After the death of Freddie Gray, leaders from Annapolis came into our neighborhoods, shot some hoops, attended church services and gave lip service about change. But those leaders have never endured the high levels of poverty, lack of access to fresh food, dilapidated housing or high levels of joblessness that plague those neighborhoods. That is why many community members were not convinced by their words. On Friday, Gov. Larry Hogan gave them more reason to be skeptical. At 2 p.m. on the Friday before a holiday weekend, when many people were already away on vacation, he vetoed House Bill 980, which restored voting rights to ex-felons upon their release from prison, rather than waiting until they’re off parole or probation.
The timing seems calculated and political and designed to deflect attention from the veto. This ultimately perpetuates feelings of distrust for elected officials and apathy for voting and reinforces the idea that state leaders are protecting the interests of some over all.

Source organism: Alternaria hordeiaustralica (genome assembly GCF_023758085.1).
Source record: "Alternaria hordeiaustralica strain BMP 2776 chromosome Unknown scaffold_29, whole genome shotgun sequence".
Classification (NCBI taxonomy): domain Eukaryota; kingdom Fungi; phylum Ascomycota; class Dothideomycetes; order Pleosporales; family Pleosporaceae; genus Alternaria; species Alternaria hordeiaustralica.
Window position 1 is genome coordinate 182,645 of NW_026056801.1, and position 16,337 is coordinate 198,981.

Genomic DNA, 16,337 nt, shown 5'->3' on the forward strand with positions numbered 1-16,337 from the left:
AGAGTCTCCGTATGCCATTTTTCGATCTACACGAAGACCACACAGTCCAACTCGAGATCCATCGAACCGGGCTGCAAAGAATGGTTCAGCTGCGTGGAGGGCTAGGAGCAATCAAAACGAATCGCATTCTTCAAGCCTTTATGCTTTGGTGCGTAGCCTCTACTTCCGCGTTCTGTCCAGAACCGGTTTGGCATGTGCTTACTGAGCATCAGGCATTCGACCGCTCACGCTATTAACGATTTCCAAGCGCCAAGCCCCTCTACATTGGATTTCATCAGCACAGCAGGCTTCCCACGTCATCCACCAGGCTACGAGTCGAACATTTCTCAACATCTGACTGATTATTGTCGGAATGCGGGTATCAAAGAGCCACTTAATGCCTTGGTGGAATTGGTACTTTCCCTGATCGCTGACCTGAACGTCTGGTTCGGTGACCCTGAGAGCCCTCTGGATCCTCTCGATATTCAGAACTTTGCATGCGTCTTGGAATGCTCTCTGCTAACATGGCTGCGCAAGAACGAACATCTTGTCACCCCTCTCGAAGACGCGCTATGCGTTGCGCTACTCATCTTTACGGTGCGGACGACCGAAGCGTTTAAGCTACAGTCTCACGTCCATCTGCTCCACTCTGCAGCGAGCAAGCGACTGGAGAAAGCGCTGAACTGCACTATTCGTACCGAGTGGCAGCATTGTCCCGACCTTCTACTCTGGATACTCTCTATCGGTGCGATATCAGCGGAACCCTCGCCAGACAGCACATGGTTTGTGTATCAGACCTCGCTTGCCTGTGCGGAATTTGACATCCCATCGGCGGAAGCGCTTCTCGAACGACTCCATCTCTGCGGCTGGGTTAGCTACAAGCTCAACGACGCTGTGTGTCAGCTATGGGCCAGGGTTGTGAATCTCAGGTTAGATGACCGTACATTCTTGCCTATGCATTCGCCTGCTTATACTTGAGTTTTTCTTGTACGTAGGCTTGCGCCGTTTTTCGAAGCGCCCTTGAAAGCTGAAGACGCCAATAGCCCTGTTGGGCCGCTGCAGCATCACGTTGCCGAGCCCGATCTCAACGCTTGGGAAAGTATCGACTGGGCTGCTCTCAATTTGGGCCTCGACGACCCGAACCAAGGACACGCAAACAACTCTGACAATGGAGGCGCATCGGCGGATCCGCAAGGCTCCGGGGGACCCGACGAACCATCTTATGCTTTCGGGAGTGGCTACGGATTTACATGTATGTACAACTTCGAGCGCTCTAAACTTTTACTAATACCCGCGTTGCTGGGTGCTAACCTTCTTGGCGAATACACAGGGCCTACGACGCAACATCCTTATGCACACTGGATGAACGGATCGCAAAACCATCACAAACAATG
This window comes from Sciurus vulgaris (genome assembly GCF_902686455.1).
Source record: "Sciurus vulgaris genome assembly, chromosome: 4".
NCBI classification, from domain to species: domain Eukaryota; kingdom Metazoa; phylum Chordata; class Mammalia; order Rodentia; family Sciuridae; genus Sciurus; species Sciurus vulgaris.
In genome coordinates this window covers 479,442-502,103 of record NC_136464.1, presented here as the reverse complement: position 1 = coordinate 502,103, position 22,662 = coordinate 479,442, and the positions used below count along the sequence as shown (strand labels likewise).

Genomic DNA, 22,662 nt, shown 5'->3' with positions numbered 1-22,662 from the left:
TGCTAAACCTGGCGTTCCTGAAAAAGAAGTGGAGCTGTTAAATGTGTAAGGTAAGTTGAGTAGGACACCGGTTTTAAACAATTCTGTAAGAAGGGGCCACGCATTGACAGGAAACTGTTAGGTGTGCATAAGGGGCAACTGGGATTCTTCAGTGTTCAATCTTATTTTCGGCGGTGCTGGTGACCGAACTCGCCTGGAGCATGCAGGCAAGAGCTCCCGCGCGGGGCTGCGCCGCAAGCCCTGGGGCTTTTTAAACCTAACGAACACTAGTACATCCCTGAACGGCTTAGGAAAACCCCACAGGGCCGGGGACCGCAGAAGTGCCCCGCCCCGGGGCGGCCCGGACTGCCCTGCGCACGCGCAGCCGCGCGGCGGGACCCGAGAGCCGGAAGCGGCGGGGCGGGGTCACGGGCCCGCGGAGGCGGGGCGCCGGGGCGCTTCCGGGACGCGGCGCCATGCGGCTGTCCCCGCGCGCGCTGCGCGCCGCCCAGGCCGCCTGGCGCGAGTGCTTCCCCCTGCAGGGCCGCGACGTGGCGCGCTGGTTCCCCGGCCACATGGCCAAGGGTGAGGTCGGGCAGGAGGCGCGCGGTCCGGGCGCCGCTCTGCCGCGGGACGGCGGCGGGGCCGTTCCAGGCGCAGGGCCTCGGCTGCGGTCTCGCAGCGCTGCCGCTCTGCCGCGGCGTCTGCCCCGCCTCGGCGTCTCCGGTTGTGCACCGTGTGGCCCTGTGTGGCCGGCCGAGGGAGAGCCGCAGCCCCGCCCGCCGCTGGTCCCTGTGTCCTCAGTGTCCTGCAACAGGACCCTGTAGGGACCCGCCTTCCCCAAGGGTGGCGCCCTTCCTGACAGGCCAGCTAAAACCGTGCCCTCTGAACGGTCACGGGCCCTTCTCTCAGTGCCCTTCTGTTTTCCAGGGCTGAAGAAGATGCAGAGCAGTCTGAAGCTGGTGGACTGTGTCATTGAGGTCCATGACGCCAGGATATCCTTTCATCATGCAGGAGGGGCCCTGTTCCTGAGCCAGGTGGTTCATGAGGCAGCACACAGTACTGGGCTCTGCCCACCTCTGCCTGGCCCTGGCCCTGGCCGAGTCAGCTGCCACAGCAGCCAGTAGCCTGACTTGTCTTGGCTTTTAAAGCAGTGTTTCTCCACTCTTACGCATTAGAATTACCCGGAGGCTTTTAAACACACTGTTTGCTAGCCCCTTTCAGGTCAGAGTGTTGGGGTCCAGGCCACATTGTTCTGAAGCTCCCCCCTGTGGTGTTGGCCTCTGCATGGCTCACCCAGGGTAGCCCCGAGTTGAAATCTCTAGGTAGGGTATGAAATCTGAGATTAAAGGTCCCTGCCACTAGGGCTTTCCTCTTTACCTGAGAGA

The right to vote can both enhance lives and build communities. Knowing this, I was proud to sponsor House Bill 980. I was proud to have had 50 of my House colleagues co-sponsor this important piece of legislation. I was proud that this bill received bipartisan support in the House Ways and Means Committee and received bipartisan support on the House Floor. I am grateful that Sen. Joan Carter Conway led the way on the Senate side with the companion bill. This legislation had the opportunity to restore voting rights to over 40,000 ex-offenders.